An actuarial consultancy warns companies could end up having to fork out £1.5bn to support the Pension Protection Fund (PPF), more than five times more than government's original estimates.
The figure from Hymans Robertson is based on calculations from a 90-page consultation document put out by the PPF last month proposing a levy structure for 2006/2007 and moving forward.
The document details the risk-based element of the levy, with consideration given to the scheme size, the amount of deficit and the financial strength of the employer. However, Hymans Robertson believes significant details have been excluded from the document taking the original £300m government estimate of money needed from occupational pension schemes to feed the Pension Protection Fund.
Senior Consultant at Hymans Robertson, Martin Potter says the information provided by the PPF document alone provides fuel for a revised estimate for the total levy in excess of £1.5bn, while depending how companies are distributed across the 10 proposed bands for insolvency risk, the estimate could even reach £2bn.
He continues: “The PPF are not being greedy, this is how the theory tells them they should be pricing the high level of protection that the PPF offers. I think the government will find that now they have got to the check-out there is a rather expensive item lurking in the bottom of their shopping basket.”
Potter points out several ‘get clauses’ as tools to water things down, including scaling factor, which could be used if the total risk exposure across all schemes exceeds ‘the total amount the Board considers it should raise’.
The firm says the consultation makes no proposal as to what the scaling factor should be, which might be used to cut the £1.5bn to a more palatable increase on the original £300m estimate.
Charles Young, partner at Hymans Robertson , says the PPF Board mentioned additional ‘modelling’ over the summer to determine their levy estimate for 2006/2007.
He adds: “They say it is likely to be 'somewhat higher' than the original £300m figure. Given the amount of work they have clearly already done it is hard to understand why they have not indicated what the figure might be.”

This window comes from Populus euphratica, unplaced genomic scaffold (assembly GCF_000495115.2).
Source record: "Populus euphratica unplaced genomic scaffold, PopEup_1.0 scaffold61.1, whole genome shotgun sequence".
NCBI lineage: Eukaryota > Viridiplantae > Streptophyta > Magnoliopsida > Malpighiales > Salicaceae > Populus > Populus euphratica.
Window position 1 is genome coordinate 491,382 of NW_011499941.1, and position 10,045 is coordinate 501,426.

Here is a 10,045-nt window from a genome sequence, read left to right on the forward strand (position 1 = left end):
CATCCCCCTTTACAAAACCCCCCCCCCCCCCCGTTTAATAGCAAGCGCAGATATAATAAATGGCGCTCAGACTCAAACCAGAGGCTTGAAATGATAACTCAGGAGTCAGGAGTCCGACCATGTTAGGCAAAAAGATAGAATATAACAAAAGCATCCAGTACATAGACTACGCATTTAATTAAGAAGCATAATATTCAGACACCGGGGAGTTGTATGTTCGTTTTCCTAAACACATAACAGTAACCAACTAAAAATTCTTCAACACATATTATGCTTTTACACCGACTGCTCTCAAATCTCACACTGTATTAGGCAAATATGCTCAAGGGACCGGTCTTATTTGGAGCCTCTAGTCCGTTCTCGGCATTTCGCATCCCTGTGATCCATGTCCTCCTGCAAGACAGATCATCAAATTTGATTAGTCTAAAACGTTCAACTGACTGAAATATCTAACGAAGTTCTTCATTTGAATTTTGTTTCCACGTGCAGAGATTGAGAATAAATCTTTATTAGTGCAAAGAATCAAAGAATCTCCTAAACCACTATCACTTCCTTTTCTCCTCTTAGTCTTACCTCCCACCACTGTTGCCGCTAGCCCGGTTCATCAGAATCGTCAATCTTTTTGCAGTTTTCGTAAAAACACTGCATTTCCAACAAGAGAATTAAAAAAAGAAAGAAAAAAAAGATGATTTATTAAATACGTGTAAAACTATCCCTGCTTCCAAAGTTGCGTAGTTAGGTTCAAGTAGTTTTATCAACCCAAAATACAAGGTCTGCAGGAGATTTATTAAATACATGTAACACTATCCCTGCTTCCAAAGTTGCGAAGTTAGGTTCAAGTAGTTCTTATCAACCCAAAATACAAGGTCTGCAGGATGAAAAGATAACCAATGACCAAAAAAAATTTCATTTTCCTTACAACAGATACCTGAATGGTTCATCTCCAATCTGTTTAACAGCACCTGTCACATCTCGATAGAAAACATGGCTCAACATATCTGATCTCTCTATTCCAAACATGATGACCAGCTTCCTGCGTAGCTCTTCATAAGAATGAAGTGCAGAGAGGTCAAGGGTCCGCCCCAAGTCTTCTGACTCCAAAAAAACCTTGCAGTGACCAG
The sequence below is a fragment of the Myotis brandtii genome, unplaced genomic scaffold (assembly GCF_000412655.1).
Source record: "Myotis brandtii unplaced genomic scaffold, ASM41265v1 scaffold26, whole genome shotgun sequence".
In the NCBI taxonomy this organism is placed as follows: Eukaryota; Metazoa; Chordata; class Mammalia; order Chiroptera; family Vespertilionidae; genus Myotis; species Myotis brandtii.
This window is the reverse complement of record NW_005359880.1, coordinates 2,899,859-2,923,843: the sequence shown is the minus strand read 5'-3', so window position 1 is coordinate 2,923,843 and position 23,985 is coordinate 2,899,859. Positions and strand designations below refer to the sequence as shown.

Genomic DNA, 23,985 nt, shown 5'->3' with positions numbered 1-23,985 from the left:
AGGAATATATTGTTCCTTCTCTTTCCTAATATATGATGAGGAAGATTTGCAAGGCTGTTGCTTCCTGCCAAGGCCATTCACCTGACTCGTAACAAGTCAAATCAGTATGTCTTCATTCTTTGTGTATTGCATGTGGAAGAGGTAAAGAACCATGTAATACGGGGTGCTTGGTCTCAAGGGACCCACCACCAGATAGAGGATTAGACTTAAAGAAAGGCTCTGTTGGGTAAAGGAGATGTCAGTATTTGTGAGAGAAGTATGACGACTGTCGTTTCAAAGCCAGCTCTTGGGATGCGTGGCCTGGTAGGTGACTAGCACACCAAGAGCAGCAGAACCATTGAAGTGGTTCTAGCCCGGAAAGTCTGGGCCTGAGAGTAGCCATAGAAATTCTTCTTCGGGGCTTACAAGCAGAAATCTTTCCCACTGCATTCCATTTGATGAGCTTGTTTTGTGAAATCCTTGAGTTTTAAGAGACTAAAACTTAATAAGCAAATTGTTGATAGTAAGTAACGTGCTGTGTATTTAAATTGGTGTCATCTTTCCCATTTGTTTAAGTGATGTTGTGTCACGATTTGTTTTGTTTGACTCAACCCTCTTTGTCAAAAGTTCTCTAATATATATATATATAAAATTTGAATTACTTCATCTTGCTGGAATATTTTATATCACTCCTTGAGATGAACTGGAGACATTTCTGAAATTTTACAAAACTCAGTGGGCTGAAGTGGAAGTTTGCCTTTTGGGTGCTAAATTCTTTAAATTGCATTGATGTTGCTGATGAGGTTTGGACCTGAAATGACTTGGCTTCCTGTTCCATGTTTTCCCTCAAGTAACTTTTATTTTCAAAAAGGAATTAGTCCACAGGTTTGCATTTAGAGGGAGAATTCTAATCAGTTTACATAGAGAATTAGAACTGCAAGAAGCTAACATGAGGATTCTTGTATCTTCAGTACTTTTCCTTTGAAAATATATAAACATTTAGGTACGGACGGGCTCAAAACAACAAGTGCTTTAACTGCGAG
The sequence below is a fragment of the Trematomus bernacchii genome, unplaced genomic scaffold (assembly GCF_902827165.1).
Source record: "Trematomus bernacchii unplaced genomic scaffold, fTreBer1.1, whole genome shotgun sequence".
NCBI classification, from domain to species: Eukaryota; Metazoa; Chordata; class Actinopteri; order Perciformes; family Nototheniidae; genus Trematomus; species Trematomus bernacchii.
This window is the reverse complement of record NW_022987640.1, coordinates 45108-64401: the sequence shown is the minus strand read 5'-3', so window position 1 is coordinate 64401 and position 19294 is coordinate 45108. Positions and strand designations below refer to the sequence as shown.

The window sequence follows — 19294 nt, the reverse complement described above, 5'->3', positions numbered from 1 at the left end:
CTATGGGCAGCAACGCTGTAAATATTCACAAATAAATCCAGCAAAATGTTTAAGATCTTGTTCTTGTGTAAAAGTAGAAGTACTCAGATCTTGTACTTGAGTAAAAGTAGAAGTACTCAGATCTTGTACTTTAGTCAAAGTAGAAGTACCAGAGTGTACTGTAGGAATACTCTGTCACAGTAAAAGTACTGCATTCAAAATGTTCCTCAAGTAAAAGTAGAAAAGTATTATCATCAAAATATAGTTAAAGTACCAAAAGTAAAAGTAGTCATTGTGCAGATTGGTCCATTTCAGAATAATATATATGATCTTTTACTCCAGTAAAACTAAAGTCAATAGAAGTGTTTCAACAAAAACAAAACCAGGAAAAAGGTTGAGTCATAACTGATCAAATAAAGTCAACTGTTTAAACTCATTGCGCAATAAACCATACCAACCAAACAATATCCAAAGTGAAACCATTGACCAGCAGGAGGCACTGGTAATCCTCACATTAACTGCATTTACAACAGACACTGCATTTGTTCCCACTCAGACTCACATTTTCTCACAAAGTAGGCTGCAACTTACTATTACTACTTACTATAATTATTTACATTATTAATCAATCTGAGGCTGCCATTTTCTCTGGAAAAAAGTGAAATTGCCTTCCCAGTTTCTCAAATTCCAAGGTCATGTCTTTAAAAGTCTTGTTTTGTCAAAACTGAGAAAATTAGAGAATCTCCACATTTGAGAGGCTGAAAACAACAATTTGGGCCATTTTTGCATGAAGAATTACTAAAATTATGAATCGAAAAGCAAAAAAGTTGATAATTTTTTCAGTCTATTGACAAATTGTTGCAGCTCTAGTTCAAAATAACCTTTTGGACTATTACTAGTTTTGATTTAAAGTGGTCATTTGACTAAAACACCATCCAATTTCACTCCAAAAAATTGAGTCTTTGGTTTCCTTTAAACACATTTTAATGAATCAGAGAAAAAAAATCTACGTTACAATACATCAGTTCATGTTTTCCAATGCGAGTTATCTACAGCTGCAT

The PPF says the consultation document does not include an estimate of how much money it expects to collect from the levy in 2006/7, adding it will perform modelling during the summer to come up with a levy estimate, while taking into account changes in the key assumptions since the government's initial £300m estimate in December 2003.
It argues, given the lower interest rates and an assumption of greater longevity, it is likely that the its own estimate will increase.
Head of Communications at the PPF, Paul Reynolds says: “Estimating the pension protection levy based on current data is hard and any answer will be sensitive to the assumptions contained on the model.”
He says the Pensions Regulator is collecting data from over 8000 defined benefit pension schemes over the summer, which will enable the PPF to estimate the levy for 2006/07 taking into account information on corporate structure and scheme structure.
Reynolds adds: “The PPF’s estimate of the total required levy across all schemes will take into account the effect of recoveries, investment returns and the effect of scheme structures (e.g. multi-employer risk where available), in addition to economic and demographic factors.
If you have any comments you would like to add to this story or would like to speak to its author about a similar subject, telephone Gareth Vorster on 020 7968 4554 or email [email protected].IFAonline
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